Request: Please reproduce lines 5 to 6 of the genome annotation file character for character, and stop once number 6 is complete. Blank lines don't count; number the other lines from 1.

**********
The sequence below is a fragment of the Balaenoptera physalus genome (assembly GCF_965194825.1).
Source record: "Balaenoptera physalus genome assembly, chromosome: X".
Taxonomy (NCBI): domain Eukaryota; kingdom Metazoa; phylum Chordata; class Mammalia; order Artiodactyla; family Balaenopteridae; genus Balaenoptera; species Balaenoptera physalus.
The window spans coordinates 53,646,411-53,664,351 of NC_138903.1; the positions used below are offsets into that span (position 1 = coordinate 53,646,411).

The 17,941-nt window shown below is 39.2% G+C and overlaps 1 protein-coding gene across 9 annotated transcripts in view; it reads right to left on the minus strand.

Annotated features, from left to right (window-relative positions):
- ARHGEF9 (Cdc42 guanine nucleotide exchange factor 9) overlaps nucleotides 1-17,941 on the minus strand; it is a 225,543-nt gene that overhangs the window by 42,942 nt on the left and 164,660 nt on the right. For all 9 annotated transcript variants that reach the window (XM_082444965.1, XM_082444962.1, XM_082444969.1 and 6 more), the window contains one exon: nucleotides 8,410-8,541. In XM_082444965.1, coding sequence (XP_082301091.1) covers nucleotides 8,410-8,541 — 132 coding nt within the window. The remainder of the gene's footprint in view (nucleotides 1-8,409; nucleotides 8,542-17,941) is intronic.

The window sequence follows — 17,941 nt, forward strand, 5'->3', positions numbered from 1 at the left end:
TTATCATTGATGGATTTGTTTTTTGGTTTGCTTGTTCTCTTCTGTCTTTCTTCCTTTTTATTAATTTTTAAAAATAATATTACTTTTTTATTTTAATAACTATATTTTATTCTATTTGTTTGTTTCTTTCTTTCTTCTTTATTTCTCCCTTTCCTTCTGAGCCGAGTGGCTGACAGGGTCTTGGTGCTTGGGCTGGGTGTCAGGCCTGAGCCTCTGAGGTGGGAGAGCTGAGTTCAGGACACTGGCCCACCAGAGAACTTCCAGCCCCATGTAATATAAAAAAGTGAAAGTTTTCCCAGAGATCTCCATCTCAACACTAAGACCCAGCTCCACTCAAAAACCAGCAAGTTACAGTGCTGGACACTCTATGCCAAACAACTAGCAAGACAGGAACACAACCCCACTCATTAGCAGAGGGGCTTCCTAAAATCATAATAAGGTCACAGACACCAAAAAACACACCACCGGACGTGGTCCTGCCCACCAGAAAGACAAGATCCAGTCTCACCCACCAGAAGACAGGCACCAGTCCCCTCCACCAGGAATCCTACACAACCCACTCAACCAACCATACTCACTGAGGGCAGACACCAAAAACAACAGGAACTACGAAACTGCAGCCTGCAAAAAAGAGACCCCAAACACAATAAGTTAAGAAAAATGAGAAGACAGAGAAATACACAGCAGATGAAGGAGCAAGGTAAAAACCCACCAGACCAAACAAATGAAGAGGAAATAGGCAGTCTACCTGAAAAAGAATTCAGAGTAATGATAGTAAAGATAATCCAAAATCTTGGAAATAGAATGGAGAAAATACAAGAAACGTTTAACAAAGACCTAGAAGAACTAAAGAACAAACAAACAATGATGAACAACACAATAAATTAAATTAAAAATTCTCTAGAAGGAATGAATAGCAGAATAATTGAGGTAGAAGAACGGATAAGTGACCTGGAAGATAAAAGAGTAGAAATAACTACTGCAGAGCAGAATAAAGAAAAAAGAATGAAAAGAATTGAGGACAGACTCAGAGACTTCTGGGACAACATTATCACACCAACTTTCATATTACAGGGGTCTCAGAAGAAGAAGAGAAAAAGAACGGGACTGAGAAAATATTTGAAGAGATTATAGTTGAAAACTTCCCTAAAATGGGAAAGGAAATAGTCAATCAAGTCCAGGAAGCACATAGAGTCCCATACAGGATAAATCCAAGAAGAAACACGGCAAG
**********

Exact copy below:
The 17,941-nt window shown below is 39.2% G+C and overlaps 1 protein-coding gene across 9 annotated transcripts in view; it reads right to left on the minus strand.

Annotated features, from left to right (window-relative positions):